An electrician’s hammer has straight claws like a framing hammer, but it’s a little lighter (about 18 ounces) with a long neck. The extra neck length makes the hammer more useful in tight quarters.

Flat-top hammer

A type of framing hammer, the flat-top hammer is forged with a smooth, straight surface on the top of the head. This helps in tight spaces as well.

Long-neck hammer

Manufactured in Japan, long-neck hammers have three features you won’t find on North American models. The neck is longer than an electrician’s hammer, the claws pointed, and the cheeks molded with faces for pounding. The curved claws can be used like a cat’s paw pry bar to dig into wood and extract sunken nails.

How to Choose a Claw Hammer

Your choice of hammer depends on the task. A large framing hammer is overkill for most light carpentry purposes, but a utility hammer simply won’t do for heavy construction. When shopping, consider the following:

  • Weight: The point of division between a light-duty utility hammer and a heavy-duty framing hammer is about 20 ounces. You won’t save energy grabbing an easier-to-swing utility hammer for heavy-duty work; you’ll actually expend more.
  • Handle: While wood handles are still common, molded steel and fiberglass ones are easier to hold, especially with a rubber grip.
  • Balance: A good hammer is well-balanced and easy to swing. That’s important for accuracy.
  • Claws: Curved claws are better for pulling small nails than straight ones. But if you’re going to use the hammer for full-on demolition or pulling 16d nails, go for straight claws. Pointed claws are extra useful for demolition, but not easy to find.
  • Cost: A lightweight utility hammer good for tapping small nails to hang pictures might cost only $5, while a good-quality framing hammer might cost as much as $30. Average is around $20. Hammers with titanium heads can cost much more.

Best Claw Hammers

Best utility hammer

Estwing Hammer 16 Oz Curved Claw Ecomm Via Amazonvia merchant

The Estwing 16-Ounce Curved Claw Hammer features all-steel construction, a comfortable rubber grip and a smooth face. Great for everyday use.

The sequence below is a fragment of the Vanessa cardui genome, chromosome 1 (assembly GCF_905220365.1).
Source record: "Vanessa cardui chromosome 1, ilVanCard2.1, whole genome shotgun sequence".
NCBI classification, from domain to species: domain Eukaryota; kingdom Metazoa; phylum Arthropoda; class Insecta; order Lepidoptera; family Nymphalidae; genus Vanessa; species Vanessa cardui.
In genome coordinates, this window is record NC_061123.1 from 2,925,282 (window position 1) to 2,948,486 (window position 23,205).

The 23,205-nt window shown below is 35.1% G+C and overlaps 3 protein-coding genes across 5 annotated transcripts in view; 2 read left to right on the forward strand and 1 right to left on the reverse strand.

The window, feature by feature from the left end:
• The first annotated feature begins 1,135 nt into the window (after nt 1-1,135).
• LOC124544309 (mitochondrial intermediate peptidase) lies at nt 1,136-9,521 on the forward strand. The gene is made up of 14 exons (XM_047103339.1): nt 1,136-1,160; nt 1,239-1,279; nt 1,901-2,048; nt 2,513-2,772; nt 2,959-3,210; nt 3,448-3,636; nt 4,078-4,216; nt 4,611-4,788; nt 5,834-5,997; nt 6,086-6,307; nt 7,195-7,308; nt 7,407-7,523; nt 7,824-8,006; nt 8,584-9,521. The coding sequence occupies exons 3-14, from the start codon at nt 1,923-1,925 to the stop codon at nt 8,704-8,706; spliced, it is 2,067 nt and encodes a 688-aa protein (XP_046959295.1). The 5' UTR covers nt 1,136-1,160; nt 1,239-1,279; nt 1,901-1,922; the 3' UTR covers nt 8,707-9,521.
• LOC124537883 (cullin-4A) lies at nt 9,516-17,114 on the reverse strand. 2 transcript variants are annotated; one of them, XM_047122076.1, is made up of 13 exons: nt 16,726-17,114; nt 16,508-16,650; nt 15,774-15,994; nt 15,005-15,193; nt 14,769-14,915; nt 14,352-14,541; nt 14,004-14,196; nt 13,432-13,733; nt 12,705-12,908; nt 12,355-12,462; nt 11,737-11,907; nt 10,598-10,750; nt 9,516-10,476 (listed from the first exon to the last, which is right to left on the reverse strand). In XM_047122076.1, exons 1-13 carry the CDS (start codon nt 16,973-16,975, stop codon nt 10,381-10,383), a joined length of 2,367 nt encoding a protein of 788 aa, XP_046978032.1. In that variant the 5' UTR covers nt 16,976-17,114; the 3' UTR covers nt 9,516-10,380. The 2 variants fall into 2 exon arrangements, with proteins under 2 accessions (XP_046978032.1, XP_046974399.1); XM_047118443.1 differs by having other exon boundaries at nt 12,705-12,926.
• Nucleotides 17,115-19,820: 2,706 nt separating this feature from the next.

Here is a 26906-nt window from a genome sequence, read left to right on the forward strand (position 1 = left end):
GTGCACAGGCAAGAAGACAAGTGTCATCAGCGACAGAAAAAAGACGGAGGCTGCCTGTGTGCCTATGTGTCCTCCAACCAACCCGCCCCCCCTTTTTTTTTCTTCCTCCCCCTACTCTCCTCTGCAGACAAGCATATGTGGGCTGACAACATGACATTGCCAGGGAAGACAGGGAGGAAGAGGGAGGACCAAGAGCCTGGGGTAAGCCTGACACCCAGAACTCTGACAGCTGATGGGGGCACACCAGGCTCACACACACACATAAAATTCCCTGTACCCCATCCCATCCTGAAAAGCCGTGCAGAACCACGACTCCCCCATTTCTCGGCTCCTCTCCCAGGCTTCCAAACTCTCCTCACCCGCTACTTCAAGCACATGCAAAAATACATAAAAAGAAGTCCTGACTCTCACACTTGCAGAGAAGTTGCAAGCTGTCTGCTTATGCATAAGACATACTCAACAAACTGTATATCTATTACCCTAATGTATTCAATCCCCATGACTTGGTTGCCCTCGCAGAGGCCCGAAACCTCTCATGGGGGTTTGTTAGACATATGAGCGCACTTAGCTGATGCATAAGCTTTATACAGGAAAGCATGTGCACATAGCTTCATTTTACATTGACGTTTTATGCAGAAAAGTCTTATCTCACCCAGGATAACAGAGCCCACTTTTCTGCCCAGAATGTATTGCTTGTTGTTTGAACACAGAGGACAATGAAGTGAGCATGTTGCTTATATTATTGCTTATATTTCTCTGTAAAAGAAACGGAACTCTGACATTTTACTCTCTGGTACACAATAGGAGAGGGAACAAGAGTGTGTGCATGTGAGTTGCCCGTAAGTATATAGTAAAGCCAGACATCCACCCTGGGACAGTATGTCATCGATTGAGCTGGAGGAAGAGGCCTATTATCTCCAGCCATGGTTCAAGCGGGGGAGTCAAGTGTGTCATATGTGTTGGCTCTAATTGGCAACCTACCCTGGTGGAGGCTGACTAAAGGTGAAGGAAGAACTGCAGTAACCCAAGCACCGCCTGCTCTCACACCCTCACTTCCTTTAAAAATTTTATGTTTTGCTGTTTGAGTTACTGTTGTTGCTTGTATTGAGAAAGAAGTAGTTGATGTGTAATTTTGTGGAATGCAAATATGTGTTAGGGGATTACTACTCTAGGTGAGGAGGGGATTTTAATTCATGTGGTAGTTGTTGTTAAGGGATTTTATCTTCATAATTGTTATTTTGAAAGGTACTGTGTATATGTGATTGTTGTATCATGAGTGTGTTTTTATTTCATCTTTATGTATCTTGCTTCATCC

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Best framing hammer

Real Steel Ultra Framing Hammer Ecomm Via Amazonvia merchant

The Real Steel Ultra Framing Hammer features a serrated face and flat top. It weighs 21 ounces so you won’t get tired using it. The extra-long steel handle provides leverage for pounding and pulling.

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Best splurge

Stiletto Claw Hammers Tb3sc E1 1000Via Merchant

The Stiletto Smooth-Face Framing Hammer is made of lightweight and super durable titanium and weighs only 15 ounces — less than many utility hammers. You can use this hammer, with its extra-long, curved handle, for just about any job.

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Chris Deziel
Chris Deziel has been building and designing homes, and writing about the process, for over four decades. He developed his construction and landscaping skills in the 1980s while helping build a small city in the Oregon desert from the ground up. He's worked as a flooring installer, landscape builder and residential remodeler. Since turning his focus to writing, he has published or consulted on more than 10,000 articles and served as online building consultant for ProReferral.com as well as an expert reviewer for Hunker.com. Though his specialties are carpentry, cabinetry and furniture refinishing, Chris is known by his Family Handyman editors as a DIY writer with a seemingly endless well of hands-on experience.